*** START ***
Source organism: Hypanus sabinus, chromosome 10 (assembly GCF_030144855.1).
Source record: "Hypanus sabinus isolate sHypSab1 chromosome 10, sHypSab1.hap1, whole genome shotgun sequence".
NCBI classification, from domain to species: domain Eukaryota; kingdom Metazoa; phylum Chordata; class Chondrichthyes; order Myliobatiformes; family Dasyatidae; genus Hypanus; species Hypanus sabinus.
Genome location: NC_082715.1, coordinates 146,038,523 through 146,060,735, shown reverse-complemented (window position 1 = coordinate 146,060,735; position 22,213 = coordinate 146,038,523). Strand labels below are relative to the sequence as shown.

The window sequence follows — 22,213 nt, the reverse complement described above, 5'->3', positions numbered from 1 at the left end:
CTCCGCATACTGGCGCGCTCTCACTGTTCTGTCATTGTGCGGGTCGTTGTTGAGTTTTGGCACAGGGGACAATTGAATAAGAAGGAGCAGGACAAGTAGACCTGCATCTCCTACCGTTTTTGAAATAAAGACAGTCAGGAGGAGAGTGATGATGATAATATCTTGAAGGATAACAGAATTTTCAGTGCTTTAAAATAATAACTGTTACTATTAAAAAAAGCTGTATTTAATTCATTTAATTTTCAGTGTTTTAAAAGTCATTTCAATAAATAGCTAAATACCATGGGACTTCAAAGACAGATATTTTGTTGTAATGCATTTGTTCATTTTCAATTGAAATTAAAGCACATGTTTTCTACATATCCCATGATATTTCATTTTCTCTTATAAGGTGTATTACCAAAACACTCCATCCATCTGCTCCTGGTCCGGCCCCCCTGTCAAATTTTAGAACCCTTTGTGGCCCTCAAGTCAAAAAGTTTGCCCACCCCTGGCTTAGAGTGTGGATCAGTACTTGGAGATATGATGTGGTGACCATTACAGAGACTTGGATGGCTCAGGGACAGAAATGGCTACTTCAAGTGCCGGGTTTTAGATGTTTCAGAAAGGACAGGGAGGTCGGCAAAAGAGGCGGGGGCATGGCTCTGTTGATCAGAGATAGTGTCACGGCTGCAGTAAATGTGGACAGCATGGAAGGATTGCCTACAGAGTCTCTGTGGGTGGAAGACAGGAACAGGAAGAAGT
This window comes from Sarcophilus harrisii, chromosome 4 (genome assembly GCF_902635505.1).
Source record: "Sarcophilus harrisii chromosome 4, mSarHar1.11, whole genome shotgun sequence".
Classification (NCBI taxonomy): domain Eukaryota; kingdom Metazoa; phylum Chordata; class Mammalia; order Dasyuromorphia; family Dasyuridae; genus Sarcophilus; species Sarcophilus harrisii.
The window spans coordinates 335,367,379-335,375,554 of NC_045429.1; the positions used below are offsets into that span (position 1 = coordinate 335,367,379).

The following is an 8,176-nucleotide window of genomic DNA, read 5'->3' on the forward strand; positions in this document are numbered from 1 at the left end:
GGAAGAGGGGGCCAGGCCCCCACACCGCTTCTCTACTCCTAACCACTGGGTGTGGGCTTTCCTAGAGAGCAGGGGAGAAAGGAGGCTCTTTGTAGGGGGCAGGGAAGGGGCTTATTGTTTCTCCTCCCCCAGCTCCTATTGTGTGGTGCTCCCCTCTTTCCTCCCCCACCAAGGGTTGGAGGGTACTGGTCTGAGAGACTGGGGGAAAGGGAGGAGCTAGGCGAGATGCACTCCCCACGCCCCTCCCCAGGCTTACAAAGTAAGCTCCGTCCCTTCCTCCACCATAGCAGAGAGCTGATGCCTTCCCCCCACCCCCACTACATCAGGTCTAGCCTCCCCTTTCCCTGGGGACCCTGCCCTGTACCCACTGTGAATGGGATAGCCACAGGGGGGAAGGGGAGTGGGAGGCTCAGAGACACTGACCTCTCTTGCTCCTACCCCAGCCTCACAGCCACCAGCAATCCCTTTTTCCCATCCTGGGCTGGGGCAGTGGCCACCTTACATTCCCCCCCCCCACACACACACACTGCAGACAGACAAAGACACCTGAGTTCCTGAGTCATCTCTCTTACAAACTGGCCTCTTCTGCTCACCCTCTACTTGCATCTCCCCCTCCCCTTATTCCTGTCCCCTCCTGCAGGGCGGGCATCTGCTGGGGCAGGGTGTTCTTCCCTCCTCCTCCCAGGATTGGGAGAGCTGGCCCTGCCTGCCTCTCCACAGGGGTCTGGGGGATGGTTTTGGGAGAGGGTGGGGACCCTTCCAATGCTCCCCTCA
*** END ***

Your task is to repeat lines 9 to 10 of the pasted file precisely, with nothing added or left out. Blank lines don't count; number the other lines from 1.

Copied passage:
Classification (NCBI taxonomy): domain Eukaryota; kingdom Metazoa; phylum Chordata; class Mammalia; order Dasyuromorphia; family Dasyuridae; genus Sarcophilus; species Sarcophilus harrisii.
The window spans coordinates 335,367,379-335,375,554 of NC_045429.1; the positions used below are offsets into that span (position 1 = coordinate 335,367,379).